Another major solar+storage project has received the green light from the South Australian government to move to the development stage. The 280 MW Bungama Solar Farm collocated with a 140MW/560MWh battery storage facility located near Port Pirie comes with a $650 million price tag.
The project is part of EPS Energy’s gigawatt-scale portfolio of solar+storage projects being developed in the state. Previously, the NSW-based consultants had received the go-ahead for 500 MW of solar PV collocated with 250 MW/1000 MWh of battery storage around five kilometers north-east from Robertstown. EPS Energy said on Friday that the Bungama project, similar to the Robertstown solar farm, had enjoyed an “extraordinary level” of community and government support.
“This planning approval has come on the back of the excellent community, local government and state government support that we have received for these projects” said EPS Energy Director, Steve McCall. “EPS Energy consider the portfolio along with other projects throughout the state as significant for South Australia to continue as a transitional world leader in renewable energy and storage solutions.”
The Bungama Solar Farm will consist of around 800,000 solar panels and will integrate into the National Electricity Market through a 275 kV connection to ElectraNet’s Bungama Substation. The construction phase is expected to generate approximately 275 full time equivalent jobs. Once operational, the solar farm will generate clean energy sufficient to power 86,000 homes.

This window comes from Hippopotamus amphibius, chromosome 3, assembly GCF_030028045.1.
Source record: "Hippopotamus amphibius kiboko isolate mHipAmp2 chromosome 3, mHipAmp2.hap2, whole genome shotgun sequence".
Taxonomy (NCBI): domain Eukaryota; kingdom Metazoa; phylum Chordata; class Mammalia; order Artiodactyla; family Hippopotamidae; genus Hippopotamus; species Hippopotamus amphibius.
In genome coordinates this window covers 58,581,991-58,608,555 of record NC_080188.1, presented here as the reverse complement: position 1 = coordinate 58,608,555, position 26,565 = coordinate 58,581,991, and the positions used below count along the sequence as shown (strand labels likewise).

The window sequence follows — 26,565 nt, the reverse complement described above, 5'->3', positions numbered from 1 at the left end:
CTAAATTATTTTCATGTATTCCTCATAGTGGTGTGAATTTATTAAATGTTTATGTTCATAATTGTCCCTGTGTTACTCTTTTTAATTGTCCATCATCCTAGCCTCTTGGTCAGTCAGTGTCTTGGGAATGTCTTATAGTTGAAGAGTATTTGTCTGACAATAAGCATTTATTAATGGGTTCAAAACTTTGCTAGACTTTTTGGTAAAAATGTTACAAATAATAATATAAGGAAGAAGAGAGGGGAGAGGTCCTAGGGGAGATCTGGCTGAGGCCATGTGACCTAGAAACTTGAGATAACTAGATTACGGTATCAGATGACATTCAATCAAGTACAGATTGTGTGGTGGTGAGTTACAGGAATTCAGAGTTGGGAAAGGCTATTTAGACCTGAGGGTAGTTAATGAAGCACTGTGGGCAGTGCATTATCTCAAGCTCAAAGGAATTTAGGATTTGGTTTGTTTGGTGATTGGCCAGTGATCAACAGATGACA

EPS Energy also has a third project in its South Australian portfolio the Yoorndoo Ilga solar project located near Whyalla. The 200-400 MW utility-scale solar farm coupled with battery storage is still in the early stages of development. JLL and Energy Estate have been appointed as financial advisors for EPS Energy’s 1 GW+ SA portfolio.
The EPS Energy solar and storage portfolio will contribute to improving South Australian power grid reliability and has been strategically located in the transmission network particularly in relation to the proposed interconnector between SA and NSW, the company said in a statement. More big projects are queuing up in the expectation of grid upgrades. For instance, t he Robertstown project is one of the two large scale solar and battery projects in the area, alongside the Solar River Project, which received the development approval mid last year. The facility comprises a 200 MW solar PV and 120 MWh of battery storage, and is likely to add another 200 MW of solar and 150 MWh of battery storage in a second stage if the proposed high-voltage transmission line to Victoria goes ahead.
The connection to Victoria would be added to the proposed $1.5 billion electricity interconnector between Robertstown in SA and Wagga Wagga in NSW. On the other side of the line, Australian-Chinese renewables developer Maoneng said it was preparing an additional 500 MW of solar to be added to the 255 MW Sunraysia project and commissioned in line with the proposed SA/NSW interconnector, together with additional energy storage.